The single biggest benefit to PAW is realized for AD (including Azure AD) administrators. When implementing PAW, target these accounts first, as they are the ultimate prize for attackers. After the accounts are on the PAW model, other global service admins should be migrated. Be on the lookout for non-IT staff that should be on a PAW. Microsoft lists the following employees as potential targets:
- Classified or preannounced data
- Staff managing high visible services (such as a company’s social media accounts)
- Worker with access to trade secrets or soon-to-be protected data
If you think an account might benefit from the PAW model, it is a safe bet that they should be migrated onto it.
The final tool for preventing account escalations also addresses our third rule – the hidden administrator. The most obvious example is the default local administrator. In accordance with privileged account management best practices, that account should be disabled. Many organizations follow that guidance but set the local administrator password to the same value across the entire domain. In terms of workstation access, this is the equivalent of a domain administrator account. One compromised machine compromises every machine.
Local Administrator Password Solution (LAPS) is Microsoft’s free password management tool for local user accounts. It is a replacement (and enhancement) of the unsecure local users Group Policy Preference extension.
LAPS works through a new Group Policy Client Side Extension (CSE). This CSE should be installed on every workstation and server. The Active Directory or Group Policy administrator configures the minimum password security settings through the LAPS administrative template. When group policy is processed on a client, the LAPS extension does the following:
- Checks for password expiration on the managed local account by consulting an AD machine account attribute
- Generates and validates an account password (if the password has expired)
- Stores that password in a confidential attribute in the Active Directory computer account. The new password expiration date is written to a separate attribute.
- Changes the local user password to the generated value
In accordance with PAM, permission to read the local user password can be securely delegated. A UI tool is even provided for password lookup.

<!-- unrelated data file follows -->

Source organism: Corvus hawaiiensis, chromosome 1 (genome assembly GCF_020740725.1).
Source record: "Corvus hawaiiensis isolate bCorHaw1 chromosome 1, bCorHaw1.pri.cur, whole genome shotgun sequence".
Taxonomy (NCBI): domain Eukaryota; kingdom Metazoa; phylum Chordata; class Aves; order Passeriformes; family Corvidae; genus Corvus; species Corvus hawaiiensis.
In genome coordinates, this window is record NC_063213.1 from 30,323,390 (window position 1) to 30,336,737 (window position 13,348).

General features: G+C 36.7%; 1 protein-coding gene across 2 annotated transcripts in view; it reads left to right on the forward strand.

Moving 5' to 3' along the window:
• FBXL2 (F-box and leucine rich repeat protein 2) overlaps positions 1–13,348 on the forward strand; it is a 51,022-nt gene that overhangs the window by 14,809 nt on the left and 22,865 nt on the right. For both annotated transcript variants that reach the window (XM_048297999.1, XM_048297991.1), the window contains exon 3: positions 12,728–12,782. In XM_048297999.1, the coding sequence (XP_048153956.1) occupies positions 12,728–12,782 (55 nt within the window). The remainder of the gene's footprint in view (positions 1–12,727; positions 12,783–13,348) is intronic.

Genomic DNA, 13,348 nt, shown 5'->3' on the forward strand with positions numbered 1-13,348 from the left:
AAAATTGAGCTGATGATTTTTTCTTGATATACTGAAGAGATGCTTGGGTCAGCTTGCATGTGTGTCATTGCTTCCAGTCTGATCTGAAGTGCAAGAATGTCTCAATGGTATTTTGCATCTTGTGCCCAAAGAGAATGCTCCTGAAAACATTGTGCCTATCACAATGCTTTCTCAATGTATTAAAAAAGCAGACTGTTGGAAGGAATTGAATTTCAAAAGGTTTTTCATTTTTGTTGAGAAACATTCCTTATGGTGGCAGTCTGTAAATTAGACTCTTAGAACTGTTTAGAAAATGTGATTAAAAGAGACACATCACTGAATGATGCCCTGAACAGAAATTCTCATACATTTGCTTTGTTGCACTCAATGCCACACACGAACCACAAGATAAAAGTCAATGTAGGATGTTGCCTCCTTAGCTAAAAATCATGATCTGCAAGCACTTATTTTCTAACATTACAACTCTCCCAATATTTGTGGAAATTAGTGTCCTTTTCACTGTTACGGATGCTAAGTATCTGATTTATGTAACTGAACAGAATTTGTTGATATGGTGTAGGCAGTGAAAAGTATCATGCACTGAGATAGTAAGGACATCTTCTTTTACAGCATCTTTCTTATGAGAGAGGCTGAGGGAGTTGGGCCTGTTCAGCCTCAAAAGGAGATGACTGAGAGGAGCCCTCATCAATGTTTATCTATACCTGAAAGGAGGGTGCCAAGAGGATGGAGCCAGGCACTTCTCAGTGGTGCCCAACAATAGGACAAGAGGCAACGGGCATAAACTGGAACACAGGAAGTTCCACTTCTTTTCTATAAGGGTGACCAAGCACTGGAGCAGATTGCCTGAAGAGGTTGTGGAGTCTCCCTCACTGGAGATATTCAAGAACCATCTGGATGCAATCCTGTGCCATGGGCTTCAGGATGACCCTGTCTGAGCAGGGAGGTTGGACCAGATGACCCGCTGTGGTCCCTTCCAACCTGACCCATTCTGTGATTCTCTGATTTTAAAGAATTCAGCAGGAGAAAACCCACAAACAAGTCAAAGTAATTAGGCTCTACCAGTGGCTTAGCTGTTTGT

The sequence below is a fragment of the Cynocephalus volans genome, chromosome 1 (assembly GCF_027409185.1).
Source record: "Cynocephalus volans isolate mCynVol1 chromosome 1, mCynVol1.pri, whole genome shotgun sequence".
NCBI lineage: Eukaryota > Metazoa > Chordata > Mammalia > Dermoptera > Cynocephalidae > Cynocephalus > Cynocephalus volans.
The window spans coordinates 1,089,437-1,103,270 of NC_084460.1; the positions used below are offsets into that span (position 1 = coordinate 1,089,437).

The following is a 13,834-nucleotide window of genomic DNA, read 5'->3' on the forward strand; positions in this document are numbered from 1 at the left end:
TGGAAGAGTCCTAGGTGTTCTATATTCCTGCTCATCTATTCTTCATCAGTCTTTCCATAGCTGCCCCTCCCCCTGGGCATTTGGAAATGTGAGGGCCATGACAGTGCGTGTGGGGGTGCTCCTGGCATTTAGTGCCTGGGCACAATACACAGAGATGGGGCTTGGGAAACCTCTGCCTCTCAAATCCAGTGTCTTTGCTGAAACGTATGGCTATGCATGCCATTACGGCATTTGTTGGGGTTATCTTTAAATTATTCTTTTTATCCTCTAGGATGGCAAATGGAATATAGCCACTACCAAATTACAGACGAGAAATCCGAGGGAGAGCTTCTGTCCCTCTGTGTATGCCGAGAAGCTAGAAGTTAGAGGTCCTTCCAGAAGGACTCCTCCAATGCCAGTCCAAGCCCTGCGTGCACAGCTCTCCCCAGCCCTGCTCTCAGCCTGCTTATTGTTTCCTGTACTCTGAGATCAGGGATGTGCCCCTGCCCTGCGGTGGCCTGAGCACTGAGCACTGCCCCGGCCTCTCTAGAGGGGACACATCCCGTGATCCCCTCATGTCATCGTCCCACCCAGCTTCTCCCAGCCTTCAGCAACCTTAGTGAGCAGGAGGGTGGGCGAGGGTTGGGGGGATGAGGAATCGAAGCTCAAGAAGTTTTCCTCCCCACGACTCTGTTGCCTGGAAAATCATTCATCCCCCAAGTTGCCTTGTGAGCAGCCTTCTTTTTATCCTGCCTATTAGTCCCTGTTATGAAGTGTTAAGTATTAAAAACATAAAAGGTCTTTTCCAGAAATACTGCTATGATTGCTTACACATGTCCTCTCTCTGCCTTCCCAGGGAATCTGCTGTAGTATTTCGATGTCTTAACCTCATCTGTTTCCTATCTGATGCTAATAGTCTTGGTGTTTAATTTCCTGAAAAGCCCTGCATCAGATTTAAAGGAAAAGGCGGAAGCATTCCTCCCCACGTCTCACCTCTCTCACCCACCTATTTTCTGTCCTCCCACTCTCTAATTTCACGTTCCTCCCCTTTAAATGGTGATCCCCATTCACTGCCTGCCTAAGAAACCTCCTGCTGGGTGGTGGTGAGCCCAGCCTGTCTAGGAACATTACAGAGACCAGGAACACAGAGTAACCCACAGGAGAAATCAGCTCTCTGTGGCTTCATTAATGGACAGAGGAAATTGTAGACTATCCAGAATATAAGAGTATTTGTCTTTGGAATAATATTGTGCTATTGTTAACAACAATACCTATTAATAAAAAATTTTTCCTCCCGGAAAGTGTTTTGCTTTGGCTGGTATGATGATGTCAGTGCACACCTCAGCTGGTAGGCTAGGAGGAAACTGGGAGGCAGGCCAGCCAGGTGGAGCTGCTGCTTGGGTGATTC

While LAPS provides an elegant solution for a local user, you should still be on the lookout for other hidden administrators. Not to sound paranoid, but always assume a compromised environment. This should be of more concern if the environment was not managed properly in the past.
Step #3: Monitor for Creeps and Exploits
There are many ways for compromised accounts to be used. By their nature, privileged accounts will always be a target for use and escalation. The three solutions above block many attack vectors, but a malicious actor only needs to be successful once.
Data collection and analysis is both your first and final line of defense. Services, such as the security and compliance tools in Azure or Office 365, provide event aggregation and alerting. These same techniques should be applied to other critical services. Any account action or logon attempt by a privileged account should be audited and reviewed for anomalies. Protected groups should be monitored for group membership changes. Finally, changes for convenience should be vetted against the potential for compromise. This is especially true if non-IT staff are enrolled in additional security services like the PAW model. Group Policy and Desired State Configuration make configuring and enforcing security policies easier.
By following the guidance in this article, your environment can be made immune against the threat of privilege escalation. If you have integrated these security measures for all accounts (including IT), followed the three rules above, and continued to monitor, you can be assured that any attack gateway is considerably smaller.